Just got back from CTREE – many thanks to everyone who helped make it such a success! I had some great conversations, heard some super-interesting papers, and generally got re-invigorated, not just about teaching but about economics. Some random thoughts, just to get them out of my brain:
- In the first plenary, Susan Laury mentioned an ‘experiment’ she learned from Dirk Mateer to show gains from trade. She brings a bunch of random items to class and distributes them to a group of students and asks them to rate their happiness with the item. They then have the option to trade; once trading is complete, they again rate their happiness. Generally, total happiness should increase, showing the gains from trade alone. I just wanted to add that I do a similar activity that I got from Gail Hoyt but in that version, you make ‘tickets’ for a range of events (like concerts or sports events) and give those to the students, and I ask them to state their willingness to pay for the ticket they get. I particularly like that version since you can get a laugh from having tickets for events like Muppets on Ice or Monster Truck Mania.
- Next year there really needs to be a hand-on workshop on how to DO Team-Based Learning (if anyone is curious, I’ve written all about my TBL experience in a series of posts back in 2012).
- Rush hour traffic in Atlanta really sucks! But the MARTA train is great.
- In the Thursday plenary, Thomas Nechyba talked about re-organizing the curriculum to make it easier to encourage and support undergraduate research. While I thought it must be great to be in the department at Duke, I also thought, “I can’t imagine my department ever buying that.” Maybe someday I’ll be department chair and find out…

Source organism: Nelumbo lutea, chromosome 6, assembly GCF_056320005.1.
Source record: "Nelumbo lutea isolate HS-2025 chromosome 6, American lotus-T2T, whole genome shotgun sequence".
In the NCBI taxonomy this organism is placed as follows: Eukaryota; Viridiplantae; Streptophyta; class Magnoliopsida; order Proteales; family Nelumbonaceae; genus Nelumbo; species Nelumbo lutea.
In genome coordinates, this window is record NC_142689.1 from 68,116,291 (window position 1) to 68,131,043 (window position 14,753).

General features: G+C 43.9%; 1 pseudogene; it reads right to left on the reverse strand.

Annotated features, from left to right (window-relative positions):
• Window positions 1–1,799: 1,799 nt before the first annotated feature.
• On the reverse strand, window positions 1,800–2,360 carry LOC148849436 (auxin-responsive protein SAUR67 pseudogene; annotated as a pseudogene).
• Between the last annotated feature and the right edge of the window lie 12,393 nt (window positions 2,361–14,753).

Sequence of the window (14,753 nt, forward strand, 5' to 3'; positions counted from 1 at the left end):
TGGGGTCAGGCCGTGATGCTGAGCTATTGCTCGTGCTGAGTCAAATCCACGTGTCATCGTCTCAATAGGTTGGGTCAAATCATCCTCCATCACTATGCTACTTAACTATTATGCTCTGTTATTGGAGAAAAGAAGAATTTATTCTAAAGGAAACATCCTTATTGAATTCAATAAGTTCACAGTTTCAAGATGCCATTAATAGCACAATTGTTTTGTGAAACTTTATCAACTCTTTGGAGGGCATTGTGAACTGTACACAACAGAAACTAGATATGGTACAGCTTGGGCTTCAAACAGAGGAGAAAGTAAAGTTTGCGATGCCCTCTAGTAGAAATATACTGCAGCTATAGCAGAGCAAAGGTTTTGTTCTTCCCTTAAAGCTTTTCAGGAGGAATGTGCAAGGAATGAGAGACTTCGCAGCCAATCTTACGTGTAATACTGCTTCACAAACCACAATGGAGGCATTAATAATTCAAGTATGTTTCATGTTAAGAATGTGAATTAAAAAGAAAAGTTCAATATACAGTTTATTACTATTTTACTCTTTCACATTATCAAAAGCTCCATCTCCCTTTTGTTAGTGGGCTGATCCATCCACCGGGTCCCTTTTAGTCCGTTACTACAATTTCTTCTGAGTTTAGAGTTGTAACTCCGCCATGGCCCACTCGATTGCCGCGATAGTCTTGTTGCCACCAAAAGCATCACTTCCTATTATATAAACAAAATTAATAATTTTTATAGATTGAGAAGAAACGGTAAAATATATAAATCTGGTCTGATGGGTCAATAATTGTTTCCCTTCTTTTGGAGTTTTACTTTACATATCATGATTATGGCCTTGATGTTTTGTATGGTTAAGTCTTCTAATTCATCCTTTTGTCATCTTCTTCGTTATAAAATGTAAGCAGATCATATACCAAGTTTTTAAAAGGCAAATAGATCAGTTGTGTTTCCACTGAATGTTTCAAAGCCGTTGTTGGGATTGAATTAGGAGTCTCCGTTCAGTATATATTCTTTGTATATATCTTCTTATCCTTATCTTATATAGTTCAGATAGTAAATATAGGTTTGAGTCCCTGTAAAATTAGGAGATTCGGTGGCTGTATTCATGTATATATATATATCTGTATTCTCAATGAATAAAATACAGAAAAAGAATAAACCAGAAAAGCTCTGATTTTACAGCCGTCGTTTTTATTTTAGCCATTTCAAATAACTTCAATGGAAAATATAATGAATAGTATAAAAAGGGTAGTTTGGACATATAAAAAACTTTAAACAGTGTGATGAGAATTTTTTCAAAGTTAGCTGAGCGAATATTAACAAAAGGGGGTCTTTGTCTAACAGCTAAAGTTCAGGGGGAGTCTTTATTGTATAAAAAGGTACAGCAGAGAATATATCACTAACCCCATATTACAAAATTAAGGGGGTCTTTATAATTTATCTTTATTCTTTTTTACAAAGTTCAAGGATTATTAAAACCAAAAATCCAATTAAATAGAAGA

- I need to find out more about mindfulness in the classroom.
- It’s super-cool that the set-up at military academies allows folks there to do truly randomized experiments. On the flip side, their students are so not my students.
- Sam Allgood, Gail Hoyt and KimMarie McGoldrick have done a set of surveys on graduate student training that are fascinating. There is a not-really-surprising disconnect between what programs believe about the preparation of their students and what the students themselves think after they’ve been on the job a while. The depressing part is that given the departments don’t think their students need any additional training, it’s hard to see how to convince them that they’re wrong.
- We all really need to spend some time with the materials from the Measuring College Learning project. Wish the Econ stuff had been available last year when I was trying to get my department to rewrite our program Learning Outcomes.